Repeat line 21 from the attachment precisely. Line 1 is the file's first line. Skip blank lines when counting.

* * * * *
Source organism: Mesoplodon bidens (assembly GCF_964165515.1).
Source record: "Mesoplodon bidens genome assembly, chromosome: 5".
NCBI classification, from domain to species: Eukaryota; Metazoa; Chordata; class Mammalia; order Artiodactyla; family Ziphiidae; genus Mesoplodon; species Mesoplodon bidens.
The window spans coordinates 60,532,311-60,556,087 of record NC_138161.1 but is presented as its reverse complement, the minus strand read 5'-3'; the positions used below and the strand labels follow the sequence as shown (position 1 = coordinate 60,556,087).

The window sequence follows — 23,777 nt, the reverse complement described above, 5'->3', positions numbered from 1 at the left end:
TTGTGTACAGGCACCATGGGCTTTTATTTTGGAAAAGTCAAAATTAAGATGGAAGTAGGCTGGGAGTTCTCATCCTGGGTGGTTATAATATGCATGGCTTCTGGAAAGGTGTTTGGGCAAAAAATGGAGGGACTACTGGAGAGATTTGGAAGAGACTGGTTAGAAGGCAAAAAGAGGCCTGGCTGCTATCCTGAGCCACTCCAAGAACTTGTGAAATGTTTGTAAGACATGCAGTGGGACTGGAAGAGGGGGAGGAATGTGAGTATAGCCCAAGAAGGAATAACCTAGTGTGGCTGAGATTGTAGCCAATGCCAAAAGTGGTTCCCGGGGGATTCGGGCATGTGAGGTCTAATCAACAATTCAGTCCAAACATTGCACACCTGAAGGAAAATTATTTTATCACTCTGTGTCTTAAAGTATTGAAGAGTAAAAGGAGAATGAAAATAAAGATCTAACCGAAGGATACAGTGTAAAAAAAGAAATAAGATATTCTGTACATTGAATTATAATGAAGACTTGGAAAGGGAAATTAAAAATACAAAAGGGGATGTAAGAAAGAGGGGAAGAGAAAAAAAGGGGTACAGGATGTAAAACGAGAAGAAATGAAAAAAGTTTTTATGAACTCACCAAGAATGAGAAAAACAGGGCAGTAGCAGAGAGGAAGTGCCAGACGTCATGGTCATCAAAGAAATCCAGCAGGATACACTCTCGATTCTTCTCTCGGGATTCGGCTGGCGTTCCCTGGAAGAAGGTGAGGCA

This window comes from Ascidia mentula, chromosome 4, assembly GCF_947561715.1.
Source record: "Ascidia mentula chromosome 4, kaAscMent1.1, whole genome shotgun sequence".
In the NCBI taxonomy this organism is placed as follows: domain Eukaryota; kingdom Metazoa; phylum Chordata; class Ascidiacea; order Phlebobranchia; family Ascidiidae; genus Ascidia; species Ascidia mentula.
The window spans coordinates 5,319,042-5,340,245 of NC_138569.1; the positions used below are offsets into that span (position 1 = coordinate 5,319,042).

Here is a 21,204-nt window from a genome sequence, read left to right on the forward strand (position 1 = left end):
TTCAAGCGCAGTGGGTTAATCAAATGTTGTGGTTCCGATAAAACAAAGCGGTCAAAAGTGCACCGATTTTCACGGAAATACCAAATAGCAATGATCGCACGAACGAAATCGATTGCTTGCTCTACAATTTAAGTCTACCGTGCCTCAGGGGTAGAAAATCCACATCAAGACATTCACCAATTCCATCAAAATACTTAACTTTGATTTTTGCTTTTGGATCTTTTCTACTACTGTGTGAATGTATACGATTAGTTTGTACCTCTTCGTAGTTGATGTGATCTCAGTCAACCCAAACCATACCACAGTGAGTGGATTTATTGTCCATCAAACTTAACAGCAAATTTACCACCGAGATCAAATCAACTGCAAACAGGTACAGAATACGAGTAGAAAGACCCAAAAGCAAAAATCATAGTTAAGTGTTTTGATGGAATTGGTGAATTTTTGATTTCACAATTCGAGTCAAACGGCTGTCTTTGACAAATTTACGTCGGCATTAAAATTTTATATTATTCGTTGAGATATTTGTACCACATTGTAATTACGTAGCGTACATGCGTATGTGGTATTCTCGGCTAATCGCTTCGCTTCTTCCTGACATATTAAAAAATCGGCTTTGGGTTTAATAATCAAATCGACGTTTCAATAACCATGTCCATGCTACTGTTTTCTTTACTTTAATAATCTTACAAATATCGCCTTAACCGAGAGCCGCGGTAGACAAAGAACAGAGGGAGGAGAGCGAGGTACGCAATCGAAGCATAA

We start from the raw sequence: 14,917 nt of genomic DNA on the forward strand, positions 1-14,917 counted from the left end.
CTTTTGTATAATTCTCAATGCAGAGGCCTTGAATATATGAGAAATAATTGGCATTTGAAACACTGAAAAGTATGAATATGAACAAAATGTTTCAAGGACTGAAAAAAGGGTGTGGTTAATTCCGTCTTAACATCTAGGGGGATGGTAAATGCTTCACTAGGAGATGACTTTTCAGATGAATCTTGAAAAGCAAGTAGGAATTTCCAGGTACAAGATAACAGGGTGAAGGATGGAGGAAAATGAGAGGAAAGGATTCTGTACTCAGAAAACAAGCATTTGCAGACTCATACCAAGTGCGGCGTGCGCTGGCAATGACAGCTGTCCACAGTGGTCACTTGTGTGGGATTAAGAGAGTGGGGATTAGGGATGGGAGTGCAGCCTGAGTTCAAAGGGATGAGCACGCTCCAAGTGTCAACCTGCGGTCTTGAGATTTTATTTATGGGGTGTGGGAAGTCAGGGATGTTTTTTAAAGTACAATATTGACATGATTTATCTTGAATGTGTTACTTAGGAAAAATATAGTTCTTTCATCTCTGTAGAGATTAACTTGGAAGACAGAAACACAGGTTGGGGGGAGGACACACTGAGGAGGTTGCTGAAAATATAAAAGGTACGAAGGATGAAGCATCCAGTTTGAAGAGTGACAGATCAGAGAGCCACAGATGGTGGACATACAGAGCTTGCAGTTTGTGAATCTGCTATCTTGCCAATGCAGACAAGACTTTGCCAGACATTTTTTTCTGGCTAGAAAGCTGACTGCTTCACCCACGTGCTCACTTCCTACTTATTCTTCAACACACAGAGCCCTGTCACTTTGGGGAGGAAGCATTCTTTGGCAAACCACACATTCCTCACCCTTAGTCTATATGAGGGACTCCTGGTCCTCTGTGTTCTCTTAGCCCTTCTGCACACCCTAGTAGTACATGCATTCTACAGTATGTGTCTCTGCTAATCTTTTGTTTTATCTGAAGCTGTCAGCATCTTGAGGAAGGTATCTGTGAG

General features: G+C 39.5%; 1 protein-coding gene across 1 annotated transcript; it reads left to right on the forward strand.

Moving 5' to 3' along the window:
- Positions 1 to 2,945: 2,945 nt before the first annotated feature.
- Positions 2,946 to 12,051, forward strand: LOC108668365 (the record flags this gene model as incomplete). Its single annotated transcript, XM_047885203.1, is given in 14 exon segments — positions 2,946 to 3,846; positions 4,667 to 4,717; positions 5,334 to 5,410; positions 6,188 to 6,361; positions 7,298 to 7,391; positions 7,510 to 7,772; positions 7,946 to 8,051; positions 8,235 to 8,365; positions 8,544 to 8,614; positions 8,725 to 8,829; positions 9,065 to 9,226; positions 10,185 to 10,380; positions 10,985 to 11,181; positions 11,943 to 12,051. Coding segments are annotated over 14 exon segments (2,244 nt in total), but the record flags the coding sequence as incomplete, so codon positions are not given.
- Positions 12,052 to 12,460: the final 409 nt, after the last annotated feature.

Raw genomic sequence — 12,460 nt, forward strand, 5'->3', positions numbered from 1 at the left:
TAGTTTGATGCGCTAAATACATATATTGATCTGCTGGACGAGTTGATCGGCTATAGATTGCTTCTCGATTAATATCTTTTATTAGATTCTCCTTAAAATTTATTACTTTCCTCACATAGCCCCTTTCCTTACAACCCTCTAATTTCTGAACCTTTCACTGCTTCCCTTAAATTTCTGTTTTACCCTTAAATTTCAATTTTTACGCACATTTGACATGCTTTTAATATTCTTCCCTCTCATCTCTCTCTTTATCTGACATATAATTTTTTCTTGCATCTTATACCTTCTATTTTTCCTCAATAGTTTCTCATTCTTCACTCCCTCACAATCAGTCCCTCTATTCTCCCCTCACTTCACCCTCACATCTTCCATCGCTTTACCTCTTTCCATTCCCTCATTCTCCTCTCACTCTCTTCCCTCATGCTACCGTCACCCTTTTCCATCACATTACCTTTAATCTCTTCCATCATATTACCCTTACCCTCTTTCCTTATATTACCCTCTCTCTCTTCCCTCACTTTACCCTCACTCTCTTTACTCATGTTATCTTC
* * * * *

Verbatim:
TAGTTTGATGCGCTAAATACATATATTGATCTGCTGGACGAGTTGATCGGCTATAGATTGCTTCTCGATTAATATCTTTTATTAGATTCTCCTTAAAATTTATTACTTTCCTCACATAGCCCCTTTCCTTACAACCCTCTAATTTCTGAACCTTTCACTGCTTCCCTTAAATTTCTGTTTTACCCTTAAATTTCAATTTTTACGCACATTTGACATGCTTTTAATATTCTTCCCTCTCATCTCTCTCTTTATCTGACATATAATTTTTTCTTGCATCTTATACCTTCTATTTTTCCTCAATAGTTTCTCATTCTTCACTCCCTCACAATCAGTCCCTCTATTCTCCCCTCACTTCACCCTCACATCTTCCATCGCTTTACCTCTTTCCATTCCCTCATTCTCCTCTCACTCTCTTCCCTCATGCTACCGTCACCCTTTTCCATCACATTACCTTTAATCTCTTCCATCATATTACCCTTACCCTCTTTCCTTATATTACCCTCTCTCTCTTCCCTCACTTTACCCTCACTCTCTTTACTCATGTTATCTTC